Oh hi there. Welcome to another Gamify video. In today’s video, we’re taking a look at how Gamification has been used in movies and TV Shows.
If you love movies and you love video games - it’s likely that you’ve started to notice the subtle yet consistent hints towards a convergence of the two mediums for the past 20 years - I’m looking at you Shrek DVD Extras…
And before we take a look at some of our favourite examples, I’ll make it very clear that we’re not including video game spin-offs… Super Mario Bros…
So without further adieu - here are some of our favourite uses of gamification in movies to date.
Tinder’s Swipe Night
Did you know that Tinder is now dabbling in tv shows? Well, they are and they’re doing it in the most Tinder way possible with their Swipe Night mini-series. Aired exclusively on the Tinder app, Swipe Night is a vertically shot, point-of-view show that places you as the view in the shows of a teenager at a house party with the sole purpose of watching a comet pass very close to Earth. But when the comet decides to collide with earth, you’re left to scramble for safety with your friends.
Your involvement comes in at key moments throughout each episode, giving you 7 seconds to make a decision about what happens next. The series uses the familiar swipe right or left gesture to make a decision. Anything from what song to play at the party to whose life to save. This range of impact on your decision as the viewer was an aspect of Swipe Night we really enjoyed as it was a great example of immersion through decision-making.
You VS Wild
For a man who spends a lot of his time stranded with minimal supplies to survive, Bear Grylls is a remarkably savvy guy when it comes to adapting his usual schtick with the current technological trends - You VS Wild is the perfect example.
"Every jungle, desert, mountain that I'm in... every decision is your decision. You're going to dictate what I do." - Bear Gryll’s
Viewers are invited to come along and interact with Bear in a series of story-defining scenarios. For example, in the first episode, Grylls is confronted with a crocodile and you as the viewer must decide whether he tries to scare the beast away or silently float by it underwater.
Now it should be noted that you cannot kill Bear Grylls in the series - trust me, you just can’t. But that’s not the point - the brilliance that comes with You VS Wild is it’s fresh take on educating viewers of all ages about survival skills. By directly involving the audience, Grylls has tapped into a form of gamification that we love - combining entertainment, education, engagement, and reward. The perfect recipe.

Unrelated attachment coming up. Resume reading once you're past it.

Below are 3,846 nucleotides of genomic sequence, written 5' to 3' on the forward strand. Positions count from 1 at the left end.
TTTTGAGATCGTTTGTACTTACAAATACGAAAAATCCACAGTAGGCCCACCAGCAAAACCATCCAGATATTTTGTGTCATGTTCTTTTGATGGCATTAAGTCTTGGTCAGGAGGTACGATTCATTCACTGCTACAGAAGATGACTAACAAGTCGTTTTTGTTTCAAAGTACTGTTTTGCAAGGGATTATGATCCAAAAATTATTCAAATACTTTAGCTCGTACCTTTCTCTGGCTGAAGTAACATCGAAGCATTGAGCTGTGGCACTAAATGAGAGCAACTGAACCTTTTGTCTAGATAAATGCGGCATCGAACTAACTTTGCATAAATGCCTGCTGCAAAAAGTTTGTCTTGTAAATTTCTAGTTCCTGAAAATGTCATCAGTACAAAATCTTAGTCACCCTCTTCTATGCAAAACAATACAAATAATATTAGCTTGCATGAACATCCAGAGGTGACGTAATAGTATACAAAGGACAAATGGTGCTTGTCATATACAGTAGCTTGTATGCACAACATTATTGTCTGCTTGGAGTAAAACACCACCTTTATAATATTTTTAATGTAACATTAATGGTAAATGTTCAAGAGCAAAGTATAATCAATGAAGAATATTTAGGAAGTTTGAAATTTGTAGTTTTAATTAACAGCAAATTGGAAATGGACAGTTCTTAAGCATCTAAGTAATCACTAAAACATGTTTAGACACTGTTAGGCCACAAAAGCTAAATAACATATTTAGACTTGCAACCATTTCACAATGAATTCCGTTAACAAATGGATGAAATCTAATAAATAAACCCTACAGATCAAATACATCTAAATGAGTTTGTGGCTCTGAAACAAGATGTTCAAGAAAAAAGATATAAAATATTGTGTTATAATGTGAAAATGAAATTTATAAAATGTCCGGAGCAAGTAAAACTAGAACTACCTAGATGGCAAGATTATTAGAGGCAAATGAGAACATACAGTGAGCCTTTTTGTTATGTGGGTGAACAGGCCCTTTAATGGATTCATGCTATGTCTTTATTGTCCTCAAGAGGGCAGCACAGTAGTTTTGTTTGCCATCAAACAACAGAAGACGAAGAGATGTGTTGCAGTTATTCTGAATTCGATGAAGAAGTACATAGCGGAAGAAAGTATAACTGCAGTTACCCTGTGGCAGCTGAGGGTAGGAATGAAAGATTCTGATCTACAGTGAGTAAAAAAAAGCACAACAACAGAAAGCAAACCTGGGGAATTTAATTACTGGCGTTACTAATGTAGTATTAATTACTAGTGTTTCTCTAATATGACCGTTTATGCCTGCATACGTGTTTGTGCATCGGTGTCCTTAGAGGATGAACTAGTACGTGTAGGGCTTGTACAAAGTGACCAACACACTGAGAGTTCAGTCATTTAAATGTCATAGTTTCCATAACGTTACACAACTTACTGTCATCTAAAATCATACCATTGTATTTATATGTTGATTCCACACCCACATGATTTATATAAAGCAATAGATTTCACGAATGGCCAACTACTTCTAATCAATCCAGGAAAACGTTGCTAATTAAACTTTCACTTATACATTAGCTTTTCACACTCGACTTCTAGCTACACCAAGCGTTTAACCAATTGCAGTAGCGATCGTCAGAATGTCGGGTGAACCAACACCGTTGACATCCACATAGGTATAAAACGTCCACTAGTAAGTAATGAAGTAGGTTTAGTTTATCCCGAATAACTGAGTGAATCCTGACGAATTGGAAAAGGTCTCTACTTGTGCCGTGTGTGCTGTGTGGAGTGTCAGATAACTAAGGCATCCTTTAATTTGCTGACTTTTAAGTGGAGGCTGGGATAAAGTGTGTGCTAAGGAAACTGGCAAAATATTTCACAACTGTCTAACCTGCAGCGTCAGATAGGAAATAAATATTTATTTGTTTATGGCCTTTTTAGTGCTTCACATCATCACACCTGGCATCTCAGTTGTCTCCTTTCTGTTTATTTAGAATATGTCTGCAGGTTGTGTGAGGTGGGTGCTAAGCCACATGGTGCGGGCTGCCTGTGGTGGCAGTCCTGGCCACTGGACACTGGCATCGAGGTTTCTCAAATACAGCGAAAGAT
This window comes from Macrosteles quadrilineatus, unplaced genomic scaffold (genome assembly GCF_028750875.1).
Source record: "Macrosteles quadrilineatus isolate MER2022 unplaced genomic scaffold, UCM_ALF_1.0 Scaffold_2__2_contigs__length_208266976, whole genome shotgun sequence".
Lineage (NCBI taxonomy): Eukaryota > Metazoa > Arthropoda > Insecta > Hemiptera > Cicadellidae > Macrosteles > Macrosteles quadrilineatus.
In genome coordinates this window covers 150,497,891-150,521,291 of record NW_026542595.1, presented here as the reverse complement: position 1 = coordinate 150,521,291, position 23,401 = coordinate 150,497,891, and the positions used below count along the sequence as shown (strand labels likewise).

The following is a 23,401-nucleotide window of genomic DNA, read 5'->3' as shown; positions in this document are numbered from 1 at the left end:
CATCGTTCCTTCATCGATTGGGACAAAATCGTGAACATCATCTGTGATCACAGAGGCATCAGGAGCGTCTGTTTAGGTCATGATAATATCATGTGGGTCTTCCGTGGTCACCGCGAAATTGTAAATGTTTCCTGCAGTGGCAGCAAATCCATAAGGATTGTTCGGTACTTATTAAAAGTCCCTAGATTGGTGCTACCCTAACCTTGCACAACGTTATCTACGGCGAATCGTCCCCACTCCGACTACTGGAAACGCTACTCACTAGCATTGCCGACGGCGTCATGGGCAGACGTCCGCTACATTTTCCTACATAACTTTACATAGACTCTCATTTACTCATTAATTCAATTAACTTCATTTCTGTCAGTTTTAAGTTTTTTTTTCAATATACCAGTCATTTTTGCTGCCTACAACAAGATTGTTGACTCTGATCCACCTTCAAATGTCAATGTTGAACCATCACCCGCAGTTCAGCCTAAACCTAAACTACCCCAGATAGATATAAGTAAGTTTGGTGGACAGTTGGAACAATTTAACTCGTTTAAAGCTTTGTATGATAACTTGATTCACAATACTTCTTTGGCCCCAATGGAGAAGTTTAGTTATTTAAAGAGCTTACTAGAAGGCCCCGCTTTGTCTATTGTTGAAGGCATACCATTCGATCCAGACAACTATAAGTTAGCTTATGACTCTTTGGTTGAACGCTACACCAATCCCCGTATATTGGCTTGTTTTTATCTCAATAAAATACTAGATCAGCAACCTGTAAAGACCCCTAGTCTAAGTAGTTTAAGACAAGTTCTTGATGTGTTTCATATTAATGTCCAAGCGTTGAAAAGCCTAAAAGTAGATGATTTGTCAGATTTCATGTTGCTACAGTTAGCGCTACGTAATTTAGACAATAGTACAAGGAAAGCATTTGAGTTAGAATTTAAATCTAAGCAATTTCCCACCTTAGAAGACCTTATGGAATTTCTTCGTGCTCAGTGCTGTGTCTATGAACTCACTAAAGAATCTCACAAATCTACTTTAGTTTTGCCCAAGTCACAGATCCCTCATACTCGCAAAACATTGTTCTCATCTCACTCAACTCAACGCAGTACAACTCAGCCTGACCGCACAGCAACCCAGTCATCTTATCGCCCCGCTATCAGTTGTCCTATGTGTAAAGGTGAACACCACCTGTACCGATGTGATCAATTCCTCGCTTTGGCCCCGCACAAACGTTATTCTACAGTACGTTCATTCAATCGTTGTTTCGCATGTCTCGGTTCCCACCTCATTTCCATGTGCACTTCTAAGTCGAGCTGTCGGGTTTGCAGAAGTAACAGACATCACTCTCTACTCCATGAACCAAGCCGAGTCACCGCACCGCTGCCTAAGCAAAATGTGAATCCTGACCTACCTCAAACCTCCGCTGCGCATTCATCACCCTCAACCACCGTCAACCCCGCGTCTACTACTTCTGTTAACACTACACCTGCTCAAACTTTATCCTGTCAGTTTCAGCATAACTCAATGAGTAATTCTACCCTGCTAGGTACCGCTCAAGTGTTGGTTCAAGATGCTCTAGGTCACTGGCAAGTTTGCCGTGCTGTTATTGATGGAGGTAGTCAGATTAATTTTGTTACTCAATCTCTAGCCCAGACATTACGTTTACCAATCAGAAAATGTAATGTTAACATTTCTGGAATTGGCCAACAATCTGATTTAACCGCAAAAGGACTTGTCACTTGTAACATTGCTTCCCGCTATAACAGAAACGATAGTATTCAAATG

This list wouldn’t be complete without talking about Bandersnatch. For us at Gamify it was the first “real” film to successfully involve interactivity, without it feeling like a gimmick. What’s more is, this movie would have been decent with or without its interactivity.
Officially announced only 1 day before its release, Bandersnatch sits within the science fiction anthology of Black Mirror. And that’s an important detail as it’s interactivity is cleverly flavoured with that famous Black Mirror eeriness - almost effortlessly hinting at mankind’s ethical dilemmas involving technology, relationships, politics, and evolution.
Where Bandersnatch stood out for us was in its many possibilities. Where other interactive movies or tv shows offer 1 of 2 outcomes within each storyline, Bandersnatch offered 150 minutes of unique footage, split into 250 segments. This ultimately meant that the movie could run for either 40 minutes all the way to over 2 hours based on the decision you make.
“As you watch or play, you kind of become part of the story yourself.”
Said Charlie Booker, the series creator. And we couldn’t agree more. Bandersnatch gives us a positive outlook on where we’re headed with gamification in movies and tv shows - we couldn’t be more excited.
So what do you think about gamification in movies and tv shows? We’d love to hear more in the comments. And as always, for more info about gamification, check out more blogs here.